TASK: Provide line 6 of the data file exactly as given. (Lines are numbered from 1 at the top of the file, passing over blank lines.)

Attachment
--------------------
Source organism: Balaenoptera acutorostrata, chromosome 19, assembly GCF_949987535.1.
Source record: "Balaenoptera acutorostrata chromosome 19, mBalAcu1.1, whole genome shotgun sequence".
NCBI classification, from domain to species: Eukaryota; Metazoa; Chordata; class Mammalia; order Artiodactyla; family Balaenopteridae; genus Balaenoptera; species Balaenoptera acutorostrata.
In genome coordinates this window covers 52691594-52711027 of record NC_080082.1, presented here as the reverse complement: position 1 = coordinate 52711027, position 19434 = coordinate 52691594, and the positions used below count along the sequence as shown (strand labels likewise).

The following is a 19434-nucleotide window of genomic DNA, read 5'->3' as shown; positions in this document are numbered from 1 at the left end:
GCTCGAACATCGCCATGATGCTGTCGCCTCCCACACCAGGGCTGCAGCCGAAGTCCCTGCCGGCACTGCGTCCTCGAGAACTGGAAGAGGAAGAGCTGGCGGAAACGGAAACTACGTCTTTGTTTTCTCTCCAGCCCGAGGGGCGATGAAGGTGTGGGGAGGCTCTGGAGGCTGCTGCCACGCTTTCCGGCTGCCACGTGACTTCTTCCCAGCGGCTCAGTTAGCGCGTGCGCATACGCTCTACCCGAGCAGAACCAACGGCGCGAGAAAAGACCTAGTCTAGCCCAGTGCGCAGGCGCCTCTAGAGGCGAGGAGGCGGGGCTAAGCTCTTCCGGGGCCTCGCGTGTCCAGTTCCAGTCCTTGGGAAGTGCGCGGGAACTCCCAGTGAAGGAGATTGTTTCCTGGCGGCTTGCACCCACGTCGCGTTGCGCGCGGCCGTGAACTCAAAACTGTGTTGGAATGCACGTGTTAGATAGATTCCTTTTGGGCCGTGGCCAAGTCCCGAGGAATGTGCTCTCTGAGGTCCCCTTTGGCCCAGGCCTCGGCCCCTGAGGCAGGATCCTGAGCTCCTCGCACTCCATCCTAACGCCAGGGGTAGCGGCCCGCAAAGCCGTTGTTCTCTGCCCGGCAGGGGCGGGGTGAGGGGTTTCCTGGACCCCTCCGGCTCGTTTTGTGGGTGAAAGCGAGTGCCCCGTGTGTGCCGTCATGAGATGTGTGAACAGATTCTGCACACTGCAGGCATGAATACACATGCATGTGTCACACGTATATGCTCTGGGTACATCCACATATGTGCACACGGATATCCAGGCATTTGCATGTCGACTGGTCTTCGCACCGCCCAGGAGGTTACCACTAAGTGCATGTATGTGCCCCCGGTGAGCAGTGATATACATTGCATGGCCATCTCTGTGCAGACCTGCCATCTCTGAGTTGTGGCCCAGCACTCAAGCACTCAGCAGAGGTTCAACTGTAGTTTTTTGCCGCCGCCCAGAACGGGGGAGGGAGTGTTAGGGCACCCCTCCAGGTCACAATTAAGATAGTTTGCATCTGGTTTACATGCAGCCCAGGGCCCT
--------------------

GCTCGAACATCGCCATGATGCTGTCGCCTCCCACACCAGGGCTGCAGCCGAAGTCCCTGCCGGCACTGCGTCCTCGAGAACTGGAAGAGGAAGAGCTGGCGGAAACGGAAACTACGTCTTTGTTTTCTCTCCAGCCCGAGGGGCGATGAAGGTGTGGGGAGGCTCTGGAGGCTGCTGCCACGCTTTCCGGCTGCCACGTGACTTCTTCCCAGCGGCTCAGTTAGCGCGTGCGCATACGCTCTACCCGAGCAGAACCAACGGCGCGAGAAAAGACCTAGTCTAGCCCAGTGCGCAGGCGCCTCTAGAGGCGAGGAGGCGGGGCTAAGCTCTTCCGGGGCCTCGCGTGTCCAGTTCCAGTCCTTGGGAAGTGCGCGGGAACTCCCAGTGAAGGAGATTGTTTCCTGGCGGCTTGCACCCACGTCGCGTTGCGCGCGGCCGTGAACTCAAAACTGTGTTGGAATGCACGTGTTAGATAGATTCCTTTTGGGCCGTGGCCAAGTCCCGAGGAATGTGCTCTCTGAGGTCCCCTTTGGCCCAGGCCTCGGCCCCTGAGGCAGGATCCTGAGCTCCTCGCACTCCATCCTAACGCCAGGGGTAGCGGCCCGCAAAGCCGTTGTTCTCTGCCCGGCAGGGGCGGGGTGAGGGGTTTCCTGGACCCCTCCGGCTCGTTTTGTGGGTGAAAGCGAGTGCCCCGTGTGTGCCGTCATGAGATGTGTGAACAGATTCTGCACACTGCAGGCATGAATACACATGCATGTGTCACACGTATATGCTCTGGGTACATCCACATATGTGCACACGGATATCCAGGCATTTGCATGTCGACTGGTCTTCGCACCGCCCAGGAGGTTACCACTAAGTGCATGTATGTGCCCCCGGTGAGCAGTGATATACATTGCATGGCCATCTCTGTGCAGACCTGCCATCTCTGAGTTGTGGCCCAGCACTCAAGCACTCAGCAGAGGTTCAACTGTAGTTTTTTGCCGCCGCCCAGAACGGGGGAGGGAGTGTTAGGGCACCCCTCCAGGTCACAATTAAGATAGTTTGCATCTGGTTTACATGCAGCCCAGGGCCCT